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Senate Votes To Strip Gambling Money Away: French Lick Will Be Affected
Updated May 5, 2013 1:11 AM
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(INDIANAPOLIS) -- The Senate voted Thursday to strip about $6 million in gambling money away from local governments as part of legislation meant to boost the casino industry.

The money comes from about $33 million in admissions taxes that the state has been sending to counties without casinos for a decade.

But Republican Senator Luke Kenley of Noblesville said that all communities must share in the effort to help casinos compete against out-of-state gambling operations. Already, Senate Bill 528 strips millions of dollars away from the communities where casinos are located and creates new tax breaks meant to help the gambling operations compete against casinos in other states.

"We've tried to balanced this," Kenley said. "We want everyone who's getting some return on this - the state, the counties with casinos, the counties without casinos - to put something into helping them."

The bill is now eligible for a full Senate vote, which is expected next week.
Currently, the $33 million in admissions tax revenue is currently divided among non-casino counties based on population. The change could mean a $1 million loss in revenue for Indianapolis and lesser amounts for counties across the state.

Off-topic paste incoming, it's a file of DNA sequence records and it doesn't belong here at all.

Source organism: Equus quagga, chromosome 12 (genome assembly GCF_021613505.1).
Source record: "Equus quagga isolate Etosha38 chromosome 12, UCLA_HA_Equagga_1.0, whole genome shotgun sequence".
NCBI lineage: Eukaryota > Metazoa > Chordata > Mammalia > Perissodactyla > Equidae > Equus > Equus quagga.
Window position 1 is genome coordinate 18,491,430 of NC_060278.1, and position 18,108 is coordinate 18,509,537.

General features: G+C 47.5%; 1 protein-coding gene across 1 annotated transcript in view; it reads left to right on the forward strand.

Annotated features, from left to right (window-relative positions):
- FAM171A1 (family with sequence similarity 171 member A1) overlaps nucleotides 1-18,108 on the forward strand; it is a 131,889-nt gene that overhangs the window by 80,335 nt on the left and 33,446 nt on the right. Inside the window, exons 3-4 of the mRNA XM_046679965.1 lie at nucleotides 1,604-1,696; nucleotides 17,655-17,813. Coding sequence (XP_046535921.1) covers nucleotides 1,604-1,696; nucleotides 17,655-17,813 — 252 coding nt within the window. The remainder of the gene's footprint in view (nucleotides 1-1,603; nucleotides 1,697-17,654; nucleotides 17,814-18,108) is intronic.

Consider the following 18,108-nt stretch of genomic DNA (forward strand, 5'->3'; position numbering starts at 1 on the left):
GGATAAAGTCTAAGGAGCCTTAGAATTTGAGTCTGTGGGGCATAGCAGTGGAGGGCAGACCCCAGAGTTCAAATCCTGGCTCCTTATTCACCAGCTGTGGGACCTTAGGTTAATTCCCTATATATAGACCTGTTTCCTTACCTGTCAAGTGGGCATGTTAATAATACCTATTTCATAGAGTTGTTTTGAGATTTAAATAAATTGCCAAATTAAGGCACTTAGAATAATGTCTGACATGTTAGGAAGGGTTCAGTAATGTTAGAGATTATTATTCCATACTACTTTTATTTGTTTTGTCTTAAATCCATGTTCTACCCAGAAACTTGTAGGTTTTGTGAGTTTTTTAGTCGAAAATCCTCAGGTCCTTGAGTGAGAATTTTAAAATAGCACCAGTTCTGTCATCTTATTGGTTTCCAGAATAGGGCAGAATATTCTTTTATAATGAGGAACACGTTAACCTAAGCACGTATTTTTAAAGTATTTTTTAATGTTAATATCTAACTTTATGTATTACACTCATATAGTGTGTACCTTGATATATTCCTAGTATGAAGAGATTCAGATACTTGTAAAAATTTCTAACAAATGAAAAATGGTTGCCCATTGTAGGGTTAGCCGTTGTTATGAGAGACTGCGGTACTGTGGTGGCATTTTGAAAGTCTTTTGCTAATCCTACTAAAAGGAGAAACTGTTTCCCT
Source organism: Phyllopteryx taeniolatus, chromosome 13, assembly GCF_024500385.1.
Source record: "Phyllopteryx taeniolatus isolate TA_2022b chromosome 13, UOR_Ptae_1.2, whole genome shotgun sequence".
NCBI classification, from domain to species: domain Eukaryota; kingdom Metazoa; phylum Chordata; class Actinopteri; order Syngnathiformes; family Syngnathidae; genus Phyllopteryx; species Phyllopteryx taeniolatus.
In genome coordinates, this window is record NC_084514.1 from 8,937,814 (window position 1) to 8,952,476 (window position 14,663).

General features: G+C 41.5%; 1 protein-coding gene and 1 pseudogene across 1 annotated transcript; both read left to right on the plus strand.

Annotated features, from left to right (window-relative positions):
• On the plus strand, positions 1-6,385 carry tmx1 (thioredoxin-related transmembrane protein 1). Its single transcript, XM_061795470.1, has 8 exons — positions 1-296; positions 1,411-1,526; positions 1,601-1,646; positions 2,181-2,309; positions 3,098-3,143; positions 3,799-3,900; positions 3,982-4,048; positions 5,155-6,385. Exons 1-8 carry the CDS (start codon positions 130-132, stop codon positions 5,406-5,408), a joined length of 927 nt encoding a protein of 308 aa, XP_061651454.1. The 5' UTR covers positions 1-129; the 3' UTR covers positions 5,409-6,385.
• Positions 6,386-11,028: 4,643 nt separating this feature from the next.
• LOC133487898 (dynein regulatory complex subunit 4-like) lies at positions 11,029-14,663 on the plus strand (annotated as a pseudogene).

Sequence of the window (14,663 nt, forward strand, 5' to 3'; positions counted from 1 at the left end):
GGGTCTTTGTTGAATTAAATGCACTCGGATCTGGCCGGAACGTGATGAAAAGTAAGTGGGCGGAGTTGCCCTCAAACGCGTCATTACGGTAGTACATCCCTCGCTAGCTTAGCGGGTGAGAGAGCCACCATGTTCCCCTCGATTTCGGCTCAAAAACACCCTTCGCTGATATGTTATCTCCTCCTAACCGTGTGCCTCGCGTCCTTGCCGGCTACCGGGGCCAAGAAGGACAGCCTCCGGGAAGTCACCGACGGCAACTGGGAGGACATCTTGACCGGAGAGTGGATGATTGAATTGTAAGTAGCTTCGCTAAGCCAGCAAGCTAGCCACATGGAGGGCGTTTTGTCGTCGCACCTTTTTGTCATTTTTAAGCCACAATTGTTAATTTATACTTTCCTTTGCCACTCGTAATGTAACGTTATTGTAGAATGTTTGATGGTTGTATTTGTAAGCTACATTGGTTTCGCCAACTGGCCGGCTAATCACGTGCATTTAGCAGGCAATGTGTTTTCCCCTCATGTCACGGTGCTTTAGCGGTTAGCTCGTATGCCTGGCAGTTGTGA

Communities that are home to the state's 13 casinos are set to lose $27 million in total under the legislation. That's money the state is currently paying them under a decade-old deal that under capped the revenues that local communities collect from wagering and admissions taxes but also guaranteed they'd never receive less than the amounts they collected in 2002.

The state made that promise when riverboat tax revenue was at one of its highest levels and lawmakers believed it would continue to grow. But recently, an economic downturn and competition from other states has depressed those revenues and the state is consistently paying out some of its gambling taxes to local governments to make good on the guarantees.

Before Thursday, the bill would actually have taken as much as $48 million away from those counties, but Kenley amended the legislation to reduce the impact.
The bill also would:

-- Permit the state's racetrack casinos offer table games with live dealers. Currently, table games are currently available only electronically.

-- Require Indiana Grand and Downs in Shelby County to make payments for three years to the casino in French Lick. That's to make up for business that could be lost when Indiana launches live table games.

-- Eliminate the admissions tax paid each time a person goes through the turnstiles and increases the supplemental wagering tax to make up the revenue.
-- Create a tax credit of up to $40 million annually for casinos that invest in their properties.

-- Reduce tax rates for the state's lowest-revenue casinos.
Lesley Weidenbener is managing editor from, a news website powered by Franklin College journalism students.

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